Beef prices are down - Chris Mallon from the National Beef Association tells Charlotte Smith that on average farmers are getting between £160 to £260 pounds a head less than this time last year and without help the future of British beef production may be bleak. The farming and education group LEAF are taking their practise of demonstration farms into schools to increase awareness of farming and the countryside at an earlier age. Caroline Drummond tells Charlotte why they hope to achieve. For Farming Today's access to the countryside week Charlotte speaks to Zakiya McKenzie who founded the Green and Black initiative which aims to connect with Caribbean and African communities through the common theme of nature. On Your Farm returns to Radio 4 this Sunday with Yorkshire Shepherdess Amanda Owens and she explains why she decided to open her life and the life of her family up to the media spotlight. Producer: Toby Field

  • 11/07/19: Criminal gangs killing sheep, Disabled access to the countryside

    Farmers have reported a big rise in the number of incidents in which sheep have been illegally killed and butchered in the fields by criminal gangs. Charlotte Smith hears from a farmer who found fourteen of his animals had been slaughtered and skinned - with heads, intestines and fleeces left in the field. We also hear from a professor specialising in food crime, who explains why both farmers and consumers are left vulnerable by this crime. Continuing a week-long series looking at access to the countryside, we go out with a group of disabled ramblers in the Cotswolds. Produced by Emma Campbell.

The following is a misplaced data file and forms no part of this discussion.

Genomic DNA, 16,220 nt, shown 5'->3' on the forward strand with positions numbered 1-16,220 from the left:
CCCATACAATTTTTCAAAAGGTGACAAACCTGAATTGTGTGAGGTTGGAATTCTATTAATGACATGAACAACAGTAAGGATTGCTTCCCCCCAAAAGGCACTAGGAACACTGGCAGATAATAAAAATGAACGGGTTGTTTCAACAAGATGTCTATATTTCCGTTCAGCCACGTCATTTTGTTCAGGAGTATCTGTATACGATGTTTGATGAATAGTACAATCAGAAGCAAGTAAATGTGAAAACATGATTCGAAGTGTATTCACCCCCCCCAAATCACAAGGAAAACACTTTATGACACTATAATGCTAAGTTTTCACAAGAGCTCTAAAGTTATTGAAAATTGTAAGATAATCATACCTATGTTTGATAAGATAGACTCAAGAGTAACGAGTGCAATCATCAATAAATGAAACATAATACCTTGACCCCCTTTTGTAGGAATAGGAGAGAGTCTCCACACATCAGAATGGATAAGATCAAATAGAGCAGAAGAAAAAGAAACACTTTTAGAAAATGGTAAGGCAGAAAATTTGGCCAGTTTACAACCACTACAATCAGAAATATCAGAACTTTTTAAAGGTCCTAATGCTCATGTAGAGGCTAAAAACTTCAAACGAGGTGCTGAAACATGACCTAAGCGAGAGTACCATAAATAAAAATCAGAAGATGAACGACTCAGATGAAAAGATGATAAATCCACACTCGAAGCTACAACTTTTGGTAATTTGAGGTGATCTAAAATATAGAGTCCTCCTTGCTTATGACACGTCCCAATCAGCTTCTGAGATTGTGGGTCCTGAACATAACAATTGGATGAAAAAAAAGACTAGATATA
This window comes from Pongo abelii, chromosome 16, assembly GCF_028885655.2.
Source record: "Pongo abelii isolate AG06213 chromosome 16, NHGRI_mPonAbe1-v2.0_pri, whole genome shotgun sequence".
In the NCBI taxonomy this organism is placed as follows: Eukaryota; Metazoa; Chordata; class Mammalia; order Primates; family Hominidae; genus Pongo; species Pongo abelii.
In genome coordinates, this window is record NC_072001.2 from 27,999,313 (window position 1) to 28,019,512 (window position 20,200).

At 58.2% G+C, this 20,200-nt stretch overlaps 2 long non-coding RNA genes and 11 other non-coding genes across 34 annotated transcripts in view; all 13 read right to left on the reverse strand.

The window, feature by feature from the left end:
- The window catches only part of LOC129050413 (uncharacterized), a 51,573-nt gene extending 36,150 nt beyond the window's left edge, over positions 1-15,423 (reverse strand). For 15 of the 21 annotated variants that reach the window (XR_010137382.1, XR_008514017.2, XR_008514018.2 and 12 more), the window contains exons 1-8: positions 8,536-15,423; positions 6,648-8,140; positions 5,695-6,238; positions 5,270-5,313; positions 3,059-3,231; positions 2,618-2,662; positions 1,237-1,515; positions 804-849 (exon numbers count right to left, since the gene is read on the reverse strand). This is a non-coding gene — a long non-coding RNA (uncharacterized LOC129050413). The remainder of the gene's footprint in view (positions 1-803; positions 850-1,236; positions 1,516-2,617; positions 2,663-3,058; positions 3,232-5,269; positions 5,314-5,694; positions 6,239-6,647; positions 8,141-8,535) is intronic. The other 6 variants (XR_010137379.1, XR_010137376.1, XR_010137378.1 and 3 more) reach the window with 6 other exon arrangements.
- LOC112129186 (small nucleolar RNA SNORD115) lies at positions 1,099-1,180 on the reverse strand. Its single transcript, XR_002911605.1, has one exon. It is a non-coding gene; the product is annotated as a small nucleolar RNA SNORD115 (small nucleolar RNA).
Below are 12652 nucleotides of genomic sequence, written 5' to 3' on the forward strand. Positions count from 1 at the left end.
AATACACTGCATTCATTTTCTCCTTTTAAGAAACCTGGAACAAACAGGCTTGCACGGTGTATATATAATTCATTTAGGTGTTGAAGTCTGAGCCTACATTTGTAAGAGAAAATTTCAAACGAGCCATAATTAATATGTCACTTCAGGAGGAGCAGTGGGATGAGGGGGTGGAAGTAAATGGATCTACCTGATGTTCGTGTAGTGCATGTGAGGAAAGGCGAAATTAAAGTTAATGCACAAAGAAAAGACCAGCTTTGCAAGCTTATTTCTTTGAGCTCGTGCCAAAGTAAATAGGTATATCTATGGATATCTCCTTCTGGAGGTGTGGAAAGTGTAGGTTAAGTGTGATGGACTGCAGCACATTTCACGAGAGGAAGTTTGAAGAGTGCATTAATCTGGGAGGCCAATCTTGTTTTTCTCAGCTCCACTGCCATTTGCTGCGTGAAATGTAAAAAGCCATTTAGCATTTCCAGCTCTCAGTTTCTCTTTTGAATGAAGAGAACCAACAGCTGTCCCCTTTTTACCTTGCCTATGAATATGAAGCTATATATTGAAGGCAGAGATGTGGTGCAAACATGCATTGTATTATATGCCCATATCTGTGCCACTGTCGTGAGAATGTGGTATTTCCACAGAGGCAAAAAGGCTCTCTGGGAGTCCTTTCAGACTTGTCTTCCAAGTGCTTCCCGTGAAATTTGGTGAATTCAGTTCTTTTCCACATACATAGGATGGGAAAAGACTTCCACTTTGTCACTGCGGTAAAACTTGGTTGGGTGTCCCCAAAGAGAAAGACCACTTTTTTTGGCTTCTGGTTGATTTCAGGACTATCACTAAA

Agri Assist

  • In the know: Our summary of the impending changes to direct support that Brexit will bring.
  • In the know​​​​​​​: The Government announces that levels of farm debt are rising. Some fare better than others.
  • In the know​​​​​​​: Feed-in Tariff to close.
  • In the know​​​​​​​: Read our summary of the recent case of Moore v Moore that is another cautionary tale about proprietary estoppel.
  • In the know​​​​​​​: Read our summary of the recent case of Wild v Wild, which concerns whether or not an asset is owned by a partnership or an individual partner.
  • In the know​​​​​​​: The law regarding plant nurseries and national non-domestic rates is clarified.
  • In the know​​​​​​​: Read our summary of the recent case of Gee v Gee, concerning proprietary estoppel.
  • Agri Assist launches In the know​​​​​​​ to keep those working in the rural sector up to date with the latest cases and relevant issues.
  • ... as is! Our new sister website aimed at helping farms and rural businesses is here at
  • Agri Assist is born. We are delighted to launch our site dedicated to helping rural businesses in financial difficulty.